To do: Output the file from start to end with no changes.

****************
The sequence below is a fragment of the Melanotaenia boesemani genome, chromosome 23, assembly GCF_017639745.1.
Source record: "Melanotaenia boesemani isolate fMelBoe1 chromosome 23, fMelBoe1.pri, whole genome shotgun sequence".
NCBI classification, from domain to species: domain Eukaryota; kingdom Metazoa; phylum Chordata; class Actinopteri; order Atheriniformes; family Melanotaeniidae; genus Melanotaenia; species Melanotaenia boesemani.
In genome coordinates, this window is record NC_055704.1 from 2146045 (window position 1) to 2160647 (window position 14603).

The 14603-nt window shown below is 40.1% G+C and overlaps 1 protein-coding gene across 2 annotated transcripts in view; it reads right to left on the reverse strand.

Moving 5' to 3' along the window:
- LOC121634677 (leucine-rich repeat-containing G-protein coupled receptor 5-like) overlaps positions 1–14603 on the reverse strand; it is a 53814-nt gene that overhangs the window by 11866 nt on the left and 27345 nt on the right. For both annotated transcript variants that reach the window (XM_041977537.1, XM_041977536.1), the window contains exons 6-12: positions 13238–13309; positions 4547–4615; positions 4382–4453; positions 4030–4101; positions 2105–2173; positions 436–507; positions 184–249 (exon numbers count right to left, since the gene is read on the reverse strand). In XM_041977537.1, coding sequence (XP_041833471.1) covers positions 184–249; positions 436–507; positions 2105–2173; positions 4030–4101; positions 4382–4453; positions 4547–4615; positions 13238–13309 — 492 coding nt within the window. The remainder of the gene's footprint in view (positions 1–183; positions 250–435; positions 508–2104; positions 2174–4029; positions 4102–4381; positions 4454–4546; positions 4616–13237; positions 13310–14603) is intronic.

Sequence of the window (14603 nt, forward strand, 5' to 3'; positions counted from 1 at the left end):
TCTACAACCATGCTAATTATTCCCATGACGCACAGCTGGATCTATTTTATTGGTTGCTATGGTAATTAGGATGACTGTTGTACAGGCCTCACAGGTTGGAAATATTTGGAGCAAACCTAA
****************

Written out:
The sequence below is a fragment of the Melanotaenia boesemani genome, chromosome 23, assembly GCF_017639745.1.
Source record: "Melanotaenia boesemani isolate fMelBoe1 chromosome 23, fMelBoe1.pri, whole genome shotgun sequence".
NCBI classification, from domain to species: domain Eukaryota; kingdom Metazoa; phylum Chordata; class Actinopteri; order Atheriniformes; family Melanotaeniidae; genus Melanotaenia; species Melanotaenia boesemani.
In genome coordinates, this window is record NC_055704.1 from 2146045 (window position 1) to 2160647 (window position 14603).

The 14603-nt window shown below is 40.1% G+C and overlaps 1 protein-coding gene across 2 annotated transcripts in view; it reads right to left on the reverse strand.

Moving 5' to 3' along the window:
- LOC121634677 (leucine-rich repeat-containing G-protein coupled receptor 5-like) overlaps positions 1–14603 on the reverse strand; it is a 53814-nt gene that overhangs the window by 11866 nt on the left and 27345 nt on the right. For both annotated transcript variants that reach the window (XM_041977537.1, XM_041977536.1), the window contains exons 6-12: positions 13238–13309; positions 4547–4615; positions 4382–4453; positions 4030–4101; positions 2105–2173; positions 436–507; positions 184–249 (exon numbers count right to left, since the gene is read on the reverse strand). In XM_041977537.1, coding sequence (XP_041833471.1) covers positions 184–249; positions 436–507; positions 2105–2173; positions 4030–4101; positions 4382–4453; positions 4547–4615; positions 13238–13309 — 492 coding nt within the window. The remainder of the gene's footprint in view (positions 1–183; positions 250–435; positions 508–2104; positions 2174–4029; positions 4102–4381; positions 4454–4546; positions 4616–13237; positions 13310–14603) is intronic.

Sequence of the window (14603 nt, forward strand, 5' to 3'; positions counted from 1 at the left end):
TCTACAACCATGCTAATTATTCCCATGACGCACAGCTGGATCTATTTTATTGGTTGCTATGGTAATTAGGATGACTGTTGTACAGGCCTCACAGGTTGGAAATATTTGGAGCAAACCTAA